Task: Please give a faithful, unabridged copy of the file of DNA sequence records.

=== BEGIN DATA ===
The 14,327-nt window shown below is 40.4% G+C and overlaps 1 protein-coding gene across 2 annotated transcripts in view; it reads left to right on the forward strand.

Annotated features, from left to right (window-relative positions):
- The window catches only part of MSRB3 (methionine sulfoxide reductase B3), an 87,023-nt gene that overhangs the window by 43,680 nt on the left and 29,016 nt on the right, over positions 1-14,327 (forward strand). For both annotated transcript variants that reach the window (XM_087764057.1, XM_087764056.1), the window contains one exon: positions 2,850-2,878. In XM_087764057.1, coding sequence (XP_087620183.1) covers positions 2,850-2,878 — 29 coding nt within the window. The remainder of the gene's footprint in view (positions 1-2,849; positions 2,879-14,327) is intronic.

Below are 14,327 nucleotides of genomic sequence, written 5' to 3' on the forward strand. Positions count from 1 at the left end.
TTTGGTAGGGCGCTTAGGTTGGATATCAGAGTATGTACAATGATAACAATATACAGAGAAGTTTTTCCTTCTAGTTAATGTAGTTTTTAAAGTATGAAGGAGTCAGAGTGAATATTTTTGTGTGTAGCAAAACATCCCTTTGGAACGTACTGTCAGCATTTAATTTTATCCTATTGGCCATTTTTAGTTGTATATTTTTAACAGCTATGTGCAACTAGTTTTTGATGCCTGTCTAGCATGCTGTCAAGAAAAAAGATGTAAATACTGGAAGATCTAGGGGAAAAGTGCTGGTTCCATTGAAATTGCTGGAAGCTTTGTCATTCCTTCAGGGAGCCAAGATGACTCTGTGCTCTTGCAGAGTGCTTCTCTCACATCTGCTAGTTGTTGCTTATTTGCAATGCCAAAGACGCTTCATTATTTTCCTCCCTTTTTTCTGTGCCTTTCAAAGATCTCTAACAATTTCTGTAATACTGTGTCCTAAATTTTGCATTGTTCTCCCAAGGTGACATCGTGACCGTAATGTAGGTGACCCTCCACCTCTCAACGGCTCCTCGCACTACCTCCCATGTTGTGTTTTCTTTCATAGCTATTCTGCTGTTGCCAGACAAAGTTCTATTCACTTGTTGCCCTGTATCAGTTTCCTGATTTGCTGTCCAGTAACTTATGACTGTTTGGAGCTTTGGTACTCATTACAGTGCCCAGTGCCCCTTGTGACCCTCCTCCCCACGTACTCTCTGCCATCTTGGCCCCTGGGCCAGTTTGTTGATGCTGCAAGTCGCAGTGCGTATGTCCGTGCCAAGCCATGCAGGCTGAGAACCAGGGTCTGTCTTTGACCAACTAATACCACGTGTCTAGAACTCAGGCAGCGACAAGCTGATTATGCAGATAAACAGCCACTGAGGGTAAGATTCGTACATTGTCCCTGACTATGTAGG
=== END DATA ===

The 14,327-nt window shown below is 40.4% G+C and overlaps 1 protein-coding gene across 2 annotated transcripts in view; it reads left to right on the forward strand.

Annotated features, from left to right (window-relative positions):
- The window catches only part of MSRB3 (methionine sulfoxide reductase B3), an 87,023-nt gene that overhangs the window by 43,680 nt on the left and 29,016 nt on the right, over positions 1-14,327 (forward strand). For both annotated transcript variants that reach the window (XM_087764057.1, XM_087764056.1), the window contains one exon: positions 2,850-2,878. In XM_087764057.1, coding sequence (XP_087620183.1) covers positions 2,850-2,878 — 29 coding nt within the window. The remainder of the gene's footprint in view (positions 1-2,849; positions 2,879-14,327) is intronic.

Below are 14,327 nucleotides of genomic sequence, written 5' to 3' on the forward strand. Positions count from 1 at the left end.
TTTGGTAGGGCGCTTAGGTTGGATATCAGAGTATGTACAATGATAACAATATACAGAGAAGTTTTTCCTTCTAGTTAATGTAGTTTTTAAAGTATGAAGGAGTCAGAGTGAATATTTTTGTGTGTAGCAAAACATCCCTTTGGAACGTACTGTCAGCATTTAATTTTATCCTATTGGCCATTTTTAGTTGTATATTTTTAACAGCTATGTGCAACTAGTTTTTGATGCCTGTCTAGCATGCTGTCAAGAAAAAAGATGTAAATACTGGAAGATCTAGGGGAAAAGTGCTGGTTCCATTGAAATTGCTGGAAGCTTTGTCATTCCTTCAGGGAGCCAAGATGACTCTGTGCTCTTGCAGAGTGCTTCTCTCACATCTGCTAGTTGTTGCTTATTTGCAATGCCAAAGACGCTTCATTATTTTCCTCCCTTTTTTCTGTGCCTTTCAAAGATCTCTAACAATTTCTGTAATACTGTGTCCTAAATTTTGCATTGTTCTCCCAAGGTGACATCGTGACCGTAATGTAGGTGACCCTCCACCTCTCAACGGCTCCTCGCACTACCTCCCATGTTGTGTTTTCTTTCATAGCTATTCTGCTGTTGCCAGACAAAGTTCTATTCACTTGTTGCCCTGTATCAGTTTCCTGATTTGCTGTCCAGTAACTTATGACTGTTTGGAGCTTTGGTACTCATTACAGTGCCCAGTGCCCCTTGTGACCCTCCTCCCCACGTACTCTCTGCCATCTTGGCCCCTGGGCCAGTTTGTTGATGCTGCAAGTCGCAGTGCGTATGTCCGTGCCAAGCCATGCAGGCTGAGAACCAGGGTCTGTCTTTGACCAACTAATACCACGTGTCTAGAACTCAGGCAGCGACAAGCTGATTATGCAGATAAACAGCCACTGAGGGTAAGATTCGTACATTGTCCCTGACTATGTAGG